The diameter, thickness and other technical specifications of the aluminum tubes had persuaded American intelligence experts that they were meant for Iraq's nuclear program, officials said, and that the latest attempt to ship the material had taken place in recent months.



I hate the Duke University basketball team. I hate the Cameron Crazies. I hate Shane Battier. I hate to hear Dick Vitale talking about them. To borrow from Jon Chait’s infamous article, I have a viscerally hostile reaction to the sound of Coach K’s voice. The team’s existence is a constant oppressive force in my daily psyche. I hate the Duke University basketball team.

I’ll be the first to admit that much of my Duke hatred is rooted in petty, wholly-unjustified reasons. But I also think there’s an objective case to be made. So consider this the case for Duke hatred.

Let's start with the subjective, less-justified reasons. First, being from Kentucky, the Laettner game still haunts me. It was more than just a loss. You have to remember the background. First, it's important to understand that basketball in Kentucky is something like a civic religion – and one deeply embedded in the culture (all good things, I say). Basketball is a source of great pride and it’s a great uniter. It’s brings together the lawyer from the Louisville and the coal miner from Pike County and gives them something to talk about even if they're complete strangers. This is actually a post in and of itself, but I’d rather focus on hating Duke for today.

Anyway, it was proud Kentucky’s first year back from a humiliating three years of probation. The “good” players had all left and the talent was slim (minus Mashburn). And here was mighty Duke, defending champion. And to lose like that – well, I can’t speak of it.

Faulkner was haunted by the memory of defeat in the Civil War – especially the tragic Pickett’s Charge at Gettysberg. This is from Intruder in the Dust:

For every Southern boy fourteen years old, not once but whenever he wants it, there is the instant when it's still not yet two oclock on that July afternoon in 1863, the brigades are in position behind the rail fence, the guns are laid and ready in the woods[.] [A]nd that moment doesn't need even a fourteen-year-old boy to think This time. Maybe this time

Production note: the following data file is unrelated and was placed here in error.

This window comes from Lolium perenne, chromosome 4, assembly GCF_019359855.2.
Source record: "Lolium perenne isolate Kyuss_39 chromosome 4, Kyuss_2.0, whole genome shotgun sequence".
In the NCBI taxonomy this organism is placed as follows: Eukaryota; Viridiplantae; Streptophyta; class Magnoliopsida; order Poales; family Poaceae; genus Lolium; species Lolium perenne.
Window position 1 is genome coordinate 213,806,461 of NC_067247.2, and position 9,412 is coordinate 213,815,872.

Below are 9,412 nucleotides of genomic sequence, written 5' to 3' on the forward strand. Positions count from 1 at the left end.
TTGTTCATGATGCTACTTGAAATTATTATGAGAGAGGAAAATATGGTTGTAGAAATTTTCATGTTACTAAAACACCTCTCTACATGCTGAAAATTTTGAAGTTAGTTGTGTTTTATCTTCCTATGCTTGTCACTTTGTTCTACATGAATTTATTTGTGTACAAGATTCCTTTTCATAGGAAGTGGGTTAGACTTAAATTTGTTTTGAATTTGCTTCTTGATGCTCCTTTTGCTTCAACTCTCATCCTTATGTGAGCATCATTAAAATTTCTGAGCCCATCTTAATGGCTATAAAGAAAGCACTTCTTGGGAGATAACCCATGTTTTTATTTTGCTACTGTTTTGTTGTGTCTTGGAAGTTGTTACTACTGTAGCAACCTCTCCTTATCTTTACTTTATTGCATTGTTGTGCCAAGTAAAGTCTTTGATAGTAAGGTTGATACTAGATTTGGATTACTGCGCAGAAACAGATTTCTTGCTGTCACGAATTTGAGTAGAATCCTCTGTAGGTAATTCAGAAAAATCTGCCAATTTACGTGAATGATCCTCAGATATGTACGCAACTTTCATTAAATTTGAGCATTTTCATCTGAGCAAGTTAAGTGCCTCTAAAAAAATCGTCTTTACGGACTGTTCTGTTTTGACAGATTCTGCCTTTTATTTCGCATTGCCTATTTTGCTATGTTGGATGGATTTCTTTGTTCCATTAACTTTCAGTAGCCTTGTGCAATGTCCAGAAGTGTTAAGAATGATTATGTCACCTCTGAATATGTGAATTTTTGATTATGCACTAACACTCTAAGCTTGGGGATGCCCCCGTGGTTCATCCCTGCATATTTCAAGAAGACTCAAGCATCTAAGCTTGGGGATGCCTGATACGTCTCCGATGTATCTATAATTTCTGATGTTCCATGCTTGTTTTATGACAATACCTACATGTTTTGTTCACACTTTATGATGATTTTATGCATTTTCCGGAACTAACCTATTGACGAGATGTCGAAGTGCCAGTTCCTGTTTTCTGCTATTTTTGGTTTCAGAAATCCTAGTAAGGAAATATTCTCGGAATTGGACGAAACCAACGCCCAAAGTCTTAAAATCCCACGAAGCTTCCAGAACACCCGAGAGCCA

Well, for every Kentucky boy, not once but whenever he wants it (or sees that frickin’ ad), there is the instant when there’s 2.1 seconds on the clock on that Sunday afternoon . . . Maybe this time.

But it always ends the same way. It wouldn’t be so bad if it hadn’t assumed “greatest game” status, which means that it’s on every commercial and CBS lead-in and probably will be for as long as I live. And each time they show it, it tears open the wound anew.

The other petty, non-substantive reason for my Duke hatred is just jealousy. Coach K is the best coach in college basketball and Duke’s success over the past 15 years has been remarkable. It’s maddening.

But that said, Duke hatred can’t be explained by their success alone. After all, Uconn and Arizona have been pretty damn good for the past 10 years and I don’t hate them. Accordingly, and as a matter of logic, there must be objective, substantive reasons for hating Duke. So what are these irrefutable objective reasons for Duke hatred – reasons that can neither be doubted nor alleged to be full of subjective bias? I’m glad you asked.

First, ESPN and, in particular, Dick Vitale. Each year, ESPN shows 31 of Duke’s 29 games, all with Vitale on the sideline. Duke’s program is good, it’s true, but that doesn’t justify ESPN’s fawning obsession with the program and the Cameron Crazies – who (to borrow from Ignatius J. Reilly) should be lashed. Hell, I watched the latest Duke-UNC game on ESPN only to discover that ESPN 2 had a “J.J. Redick cam” going at the same time. Yes my friends, for a brief time, there was an entire cable network devoted solely to watching J.J. going around picks even if the ball was nowhere close. That is objectively wrong by any reasonable person’s criteria.

Second, their fans are singularly annoying – or at least become singularly annoying when basketball comes up. Unlike a program like UK or UNC, Duke has no organic fan base “tied to the land” so to speak. The fans of the program seem to be limited to yuppies and aspiring-yuppies who have some sort of affiliation with the institution (i.e., they attended it). Our nation’s finest graduate schools and professional occupations are literally infested with these people.

Third, and related to the second point, the “Cameron Crazies.” The very fact that Duke’s yuppies-in-gestation have their own media-anointed title makes me sick every day during basketball season, and on a biweekly basis after basketball season.